A classic study of culture and politics in early twentieth-century Japan.


The transition between the reign of the powerful Emperor Meiji and that of his weak successor Taisho was marked by the emergence of a new individualism in Japanese society, a separation of culture and politics that led to the demise of the traditional Japanese self-dedication to the interests of the state and to a corresponding dedication to modernization in all spheres of existence. The widespread social, political, economic, and cultural changes that occurred during the years of Japan's modernization movement in the early twentieth century are discussed in thirteen essays by Japanese and American scholars. The contributors employ a diversity of disciplinary and historical approaches: the volume contains essays on intellectual, literary, economic, diplomatic, political, and social history covering the period from 1900 to 1945. The essays relate the new individualism of the Taisho years to such phenomena as literary naturalism, political socialism, the failure of economic expansion, and industrial and agricultural unrest.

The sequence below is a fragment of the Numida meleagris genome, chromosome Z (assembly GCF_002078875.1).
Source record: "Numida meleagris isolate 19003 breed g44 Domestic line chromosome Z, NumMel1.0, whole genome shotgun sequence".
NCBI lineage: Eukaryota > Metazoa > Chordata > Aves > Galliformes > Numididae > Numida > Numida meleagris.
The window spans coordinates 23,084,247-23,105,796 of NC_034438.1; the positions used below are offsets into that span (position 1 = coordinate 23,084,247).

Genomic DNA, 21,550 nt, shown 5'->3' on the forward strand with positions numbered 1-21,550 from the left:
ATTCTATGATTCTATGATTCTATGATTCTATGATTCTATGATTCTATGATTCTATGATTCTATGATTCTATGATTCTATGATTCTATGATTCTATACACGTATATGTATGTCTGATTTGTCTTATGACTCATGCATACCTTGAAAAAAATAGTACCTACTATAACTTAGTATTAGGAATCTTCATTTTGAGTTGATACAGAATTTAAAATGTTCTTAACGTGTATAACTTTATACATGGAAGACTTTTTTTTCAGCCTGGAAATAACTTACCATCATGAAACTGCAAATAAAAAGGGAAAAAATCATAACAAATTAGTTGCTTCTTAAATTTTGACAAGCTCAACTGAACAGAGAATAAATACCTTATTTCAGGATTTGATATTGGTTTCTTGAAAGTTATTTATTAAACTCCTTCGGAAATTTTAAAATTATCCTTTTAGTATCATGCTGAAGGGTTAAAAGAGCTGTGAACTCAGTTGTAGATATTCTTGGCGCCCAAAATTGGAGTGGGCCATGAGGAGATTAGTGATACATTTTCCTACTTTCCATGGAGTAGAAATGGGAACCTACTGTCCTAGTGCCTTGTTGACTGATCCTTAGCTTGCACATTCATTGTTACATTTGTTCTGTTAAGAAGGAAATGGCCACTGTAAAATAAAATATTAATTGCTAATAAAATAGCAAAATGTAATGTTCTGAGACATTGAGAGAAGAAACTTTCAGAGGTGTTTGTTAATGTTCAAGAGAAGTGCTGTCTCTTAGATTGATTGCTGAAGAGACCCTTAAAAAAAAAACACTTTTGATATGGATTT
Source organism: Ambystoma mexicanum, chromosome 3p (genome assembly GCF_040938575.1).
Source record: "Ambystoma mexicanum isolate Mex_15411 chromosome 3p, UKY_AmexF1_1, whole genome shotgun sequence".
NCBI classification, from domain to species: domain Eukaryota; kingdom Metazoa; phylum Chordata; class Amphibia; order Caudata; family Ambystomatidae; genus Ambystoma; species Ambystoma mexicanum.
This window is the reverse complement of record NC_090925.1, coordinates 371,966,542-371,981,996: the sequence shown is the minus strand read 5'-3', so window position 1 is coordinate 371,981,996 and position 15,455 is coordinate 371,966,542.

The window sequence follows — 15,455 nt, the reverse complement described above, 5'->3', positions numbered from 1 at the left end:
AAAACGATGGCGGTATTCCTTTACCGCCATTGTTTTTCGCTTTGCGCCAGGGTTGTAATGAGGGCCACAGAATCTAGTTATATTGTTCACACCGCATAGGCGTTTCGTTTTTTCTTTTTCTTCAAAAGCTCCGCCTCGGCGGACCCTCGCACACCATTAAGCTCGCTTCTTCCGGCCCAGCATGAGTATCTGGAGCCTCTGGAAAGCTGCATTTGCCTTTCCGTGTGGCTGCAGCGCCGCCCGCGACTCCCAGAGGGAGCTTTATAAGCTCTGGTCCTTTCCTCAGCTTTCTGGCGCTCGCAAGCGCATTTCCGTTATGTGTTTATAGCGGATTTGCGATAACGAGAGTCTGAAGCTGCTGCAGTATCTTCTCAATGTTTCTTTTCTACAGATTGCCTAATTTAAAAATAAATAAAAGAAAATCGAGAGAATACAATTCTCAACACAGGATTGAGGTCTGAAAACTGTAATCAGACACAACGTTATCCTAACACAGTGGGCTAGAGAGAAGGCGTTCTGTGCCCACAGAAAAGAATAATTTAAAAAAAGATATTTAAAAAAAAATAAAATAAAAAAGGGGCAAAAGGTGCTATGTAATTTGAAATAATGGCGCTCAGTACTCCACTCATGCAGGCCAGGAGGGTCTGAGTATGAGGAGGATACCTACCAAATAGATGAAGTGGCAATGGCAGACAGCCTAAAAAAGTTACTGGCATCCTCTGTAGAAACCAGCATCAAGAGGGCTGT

Bernard S. Silberman is Director of the Workshop on East Asia and Professor of Political Science, University of Chicago. H. D. Harootunian is Director of the Program in East Asian Studies and Professor of History, New York University.